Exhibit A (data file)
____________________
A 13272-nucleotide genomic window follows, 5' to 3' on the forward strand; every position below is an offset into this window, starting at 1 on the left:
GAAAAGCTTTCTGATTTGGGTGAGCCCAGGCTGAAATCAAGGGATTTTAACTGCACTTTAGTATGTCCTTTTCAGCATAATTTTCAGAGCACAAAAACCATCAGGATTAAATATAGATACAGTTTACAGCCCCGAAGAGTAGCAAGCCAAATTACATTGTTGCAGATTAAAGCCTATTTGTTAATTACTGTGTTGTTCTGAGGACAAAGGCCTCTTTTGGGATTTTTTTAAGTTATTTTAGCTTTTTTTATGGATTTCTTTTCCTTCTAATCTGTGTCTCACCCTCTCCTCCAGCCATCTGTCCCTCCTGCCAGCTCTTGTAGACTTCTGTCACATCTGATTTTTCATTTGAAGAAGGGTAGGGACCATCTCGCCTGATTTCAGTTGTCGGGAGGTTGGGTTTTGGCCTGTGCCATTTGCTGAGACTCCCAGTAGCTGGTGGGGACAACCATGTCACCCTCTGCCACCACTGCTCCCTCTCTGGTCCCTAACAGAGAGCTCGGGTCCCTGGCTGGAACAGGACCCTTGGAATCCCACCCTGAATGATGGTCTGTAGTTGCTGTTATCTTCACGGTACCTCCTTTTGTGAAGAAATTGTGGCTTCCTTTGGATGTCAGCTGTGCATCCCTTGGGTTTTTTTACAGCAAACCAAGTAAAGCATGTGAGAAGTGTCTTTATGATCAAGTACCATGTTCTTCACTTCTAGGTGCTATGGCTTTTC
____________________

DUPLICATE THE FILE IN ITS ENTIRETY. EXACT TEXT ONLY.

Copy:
A 13272-nucleotide genomic window follows, 5' to 3' on the forward strand; every position below is an offset into this window, starting at 1 on the left:
GAAAAGCTTTCTGATTTGGGTGAGCCCAGGCTGAAATCAAGGGATTTTAACTGCACTTTAGTATGTCCTTTTCAGCATAATTTTCAGAGCACAAAAACCATCAGGATTAAATATAGATACAGTTTACAGCCCCGAAGAGTAGCAAGCCAAATTACATTGTTGCAGATTAAAGCCTATTTGTTAATTACTGTGTTGTTCTGAGGACAAAGGCCTCTTTTGGGATTTTTTTAAGTTATTTTAGCTTTTTTTATGGATTTCTTTTCCTTCTAATCTGTGTCTCACCCTCTCCTCCAGCCATCTGTCCCTCCTGCCAGCTCTTGTAGACTTCTGTCACATCTGATTTTTCATTTGAAGAAGGGTAGGGACCATCTCGCCTGATTTCAGTTGTCGGGAGGTTGGGTTTTGGCCTGTGCCATTTGCTGAGACTCCCAGTAGCTGGTGGGGACAACCATGTCACCCTCTGCCACCACTGCTCCCTCTCTGGTCCCTAACAGAGAGCTCGGGTCCCTGGCTGGAACAGGACCCTTGGAATCCCACCCTGAATGATGGTCTGTAGTTGCTGTTATCTTCACGGTACCTCCTTTTGTGAAGAAATTGTGGCTTCCTTTGGATGTCAGCTGTGCATCCCTTGGGTTTTTTTACAGCAAACCAAGTAAAGCATGTGAGAAGTGTCTTTATGATCAAGTACCATGTTCTTCACTTCTAGGTGCTATGGCTTTTC